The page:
Little League season is officially over and it ended with an ice cream social at The Ice Cream Station. And when I say “social,” I mean a bunch of 5-year-old boys ran around and ate ice cream while us parents said, “You’re too close to the road, don’t go in the parking lot, stop it, sit down” on repeat.
JD loves baseball and had a great season. His coach *Joe is aware of our single parent family and was extra awesome to JD. Something JD picked up on 3 games in: Where is Joe’s wife and *John’s (Joe’s kid) mom?
As the official Bench Mom, I was pretty on top of the juice box and snack emails. I rotated the batting order and made friends with the parents, but I too never met John’s mom. But, it also didn’t phase me, because, hey, maybe Coach Joe is a single parent like me.
JD’s curiosity grew and grew with each game, but he was always too shy to ask his teammate about his mom. We talked about it at home and I said, “How do you feel when kids ask about your dad?” He didn’t answer me and promptly asked to go outside with his water gun. I took this as a cue to kill the conversation. I always let JD lead me when it comes to father-stuff. And, exhale.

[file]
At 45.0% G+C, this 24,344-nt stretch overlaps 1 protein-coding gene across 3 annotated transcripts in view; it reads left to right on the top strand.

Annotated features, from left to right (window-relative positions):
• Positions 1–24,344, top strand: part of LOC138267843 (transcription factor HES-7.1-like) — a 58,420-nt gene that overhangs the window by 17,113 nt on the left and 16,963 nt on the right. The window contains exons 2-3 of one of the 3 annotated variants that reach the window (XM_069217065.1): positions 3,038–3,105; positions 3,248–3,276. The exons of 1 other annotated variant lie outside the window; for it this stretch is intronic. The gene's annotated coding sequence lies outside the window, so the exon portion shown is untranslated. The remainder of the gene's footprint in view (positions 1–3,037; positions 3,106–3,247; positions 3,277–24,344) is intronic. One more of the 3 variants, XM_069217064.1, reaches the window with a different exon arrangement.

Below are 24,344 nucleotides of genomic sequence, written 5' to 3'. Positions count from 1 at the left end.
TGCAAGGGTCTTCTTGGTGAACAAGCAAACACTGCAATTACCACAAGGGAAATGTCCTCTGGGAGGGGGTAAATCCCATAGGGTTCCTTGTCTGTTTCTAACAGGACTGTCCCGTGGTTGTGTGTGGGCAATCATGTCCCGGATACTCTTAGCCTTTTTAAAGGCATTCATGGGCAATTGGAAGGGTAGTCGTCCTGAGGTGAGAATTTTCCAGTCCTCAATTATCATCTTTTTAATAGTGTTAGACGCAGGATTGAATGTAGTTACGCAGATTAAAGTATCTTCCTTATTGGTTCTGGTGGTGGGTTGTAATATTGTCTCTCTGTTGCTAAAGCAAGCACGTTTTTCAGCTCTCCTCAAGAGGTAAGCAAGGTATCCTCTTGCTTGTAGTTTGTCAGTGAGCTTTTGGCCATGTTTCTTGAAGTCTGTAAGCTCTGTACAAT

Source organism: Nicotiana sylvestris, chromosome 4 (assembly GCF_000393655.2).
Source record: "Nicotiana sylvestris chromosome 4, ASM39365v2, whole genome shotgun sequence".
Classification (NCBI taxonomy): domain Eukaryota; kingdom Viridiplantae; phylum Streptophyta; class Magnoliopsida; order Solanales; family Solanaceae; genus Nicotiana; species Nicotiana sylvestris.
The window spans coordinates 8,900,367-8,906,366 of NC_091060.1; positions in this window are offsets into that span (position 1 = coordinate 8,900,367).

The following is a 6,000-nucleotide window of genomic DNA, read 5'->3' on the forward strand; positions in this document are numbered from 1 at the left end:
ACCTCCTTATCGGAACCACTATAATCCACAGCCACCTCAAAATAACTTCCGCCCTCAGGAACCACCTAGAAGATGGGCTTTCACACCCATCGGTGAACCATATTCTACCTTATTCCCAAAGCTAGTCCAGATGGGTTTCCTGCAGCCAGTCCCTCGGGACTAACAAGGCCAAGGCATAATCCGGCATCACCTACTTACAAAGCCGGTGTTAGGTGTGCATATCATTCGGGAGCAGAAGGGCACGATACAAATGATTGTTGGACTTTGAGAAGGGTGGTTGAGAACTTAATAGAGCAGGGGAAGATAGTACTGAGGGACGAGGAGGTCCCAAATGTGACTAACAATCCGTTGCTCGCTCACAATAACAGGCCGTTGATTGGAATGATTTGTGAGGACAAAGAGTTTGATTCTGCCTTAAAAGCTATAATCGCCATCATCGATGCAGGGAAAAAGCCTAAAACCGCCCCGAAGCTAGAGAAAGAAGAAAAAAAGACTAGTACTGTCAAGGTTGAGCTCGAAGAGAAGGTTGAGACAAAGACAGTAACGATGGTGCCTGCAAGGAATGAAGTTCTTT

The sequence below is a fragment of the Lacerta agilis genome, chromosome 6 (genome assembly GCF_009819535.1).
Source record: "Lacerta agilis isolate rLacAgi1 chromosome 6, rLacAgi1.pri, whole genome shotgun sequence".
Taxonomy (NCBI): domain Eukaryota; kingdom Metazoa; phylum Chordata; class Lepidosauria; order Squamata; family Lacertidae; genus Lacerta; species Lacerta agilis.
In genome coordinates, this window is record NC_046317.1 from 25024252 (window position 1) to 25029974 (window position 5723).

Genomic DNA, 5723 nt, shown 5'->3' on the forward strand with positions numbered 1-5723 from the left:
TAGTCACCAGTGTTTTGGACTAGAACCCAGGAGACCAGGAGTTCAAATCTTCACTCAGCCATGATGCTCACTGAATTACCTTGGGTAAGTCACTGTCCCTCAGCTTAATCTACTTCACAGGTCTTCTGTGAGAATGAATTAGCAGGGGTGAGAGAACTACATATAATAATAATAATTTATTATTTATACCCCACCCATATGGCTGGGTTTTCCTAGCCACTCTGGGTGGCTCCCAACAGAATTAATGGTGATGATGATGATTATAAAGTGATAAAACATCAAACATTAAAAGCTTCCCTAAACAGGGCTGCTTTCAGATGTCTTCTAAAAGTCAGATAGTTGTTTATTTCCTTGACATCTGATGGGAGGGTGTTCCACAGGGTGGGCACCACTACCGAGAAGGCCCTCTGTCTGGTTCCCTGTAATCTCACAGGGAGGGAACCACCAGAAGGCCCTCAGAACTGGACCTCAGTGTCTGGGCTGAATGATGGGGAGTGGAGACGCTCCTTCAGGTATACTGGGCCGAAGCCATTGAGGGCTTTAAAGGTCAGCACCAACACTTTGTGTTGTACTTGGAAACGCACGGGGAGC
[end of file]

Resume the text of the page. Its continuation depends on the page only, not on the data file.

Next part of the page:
I’ll never forget the game where JD whispered to me, “Mommy, I think John is like us. He only has a dad and I only have a mom!” He was excited for this connection—though it was not a proven theory. I just said, “Maybe dude, go play ball!” Luckily when you’re 5, these sporadic proclamations are easily diffused by batting, the ice pop line—or a cloud that looks like a fish eating a giant pork chop.
I never asked Coach Joe about his marital status. I did know he had an older son who would often come to the games. I don’t exactly love discussing my relationship status with people I don’t know that well, so didn’t feel like putting the coach in my shoes—our shoes? People have asked me if I have a husband. Awesome.
This all remained a mystery. JD stopped wondering. I mean, the games and practices did cease and we stopped seeing Joe and John. Until the ice cream social.
JD and I got there first and sat at a little white table. Next a mom, carrying a baby, about 9-months-old, rounded the corner. John and his brother came trailing after her.
John and JD ran off to a giant wall mural of ice cream. Every childs’ dream! A giant ice cream cone.
“Are you John’s mom?” I said smiling and extending my finger to the baby.
We talked while the teammates threw a ball against the wall. She told me her husband, Coach Joe was running late from work.
JD came running over, asking for orange sorbet in a cone.
“Bud, this is John’s mommy,” I said.
“John has a mommy?” JD said. “Cool, hi!”
I told her JD’s theory and how I even wondered. She called JD so sweet for his swift observation. I then realized she was home with the baby, cooking dinner or taking her older son to his games while her husband was with John.
Coach Joe arrived and signed his name to balls for all the kids. His wife and I told him the story and he told me my son was a great kid.
Just goes to show … things are not always as they seem.
So was JD disappointed? It was never discussed. I let him lead me.
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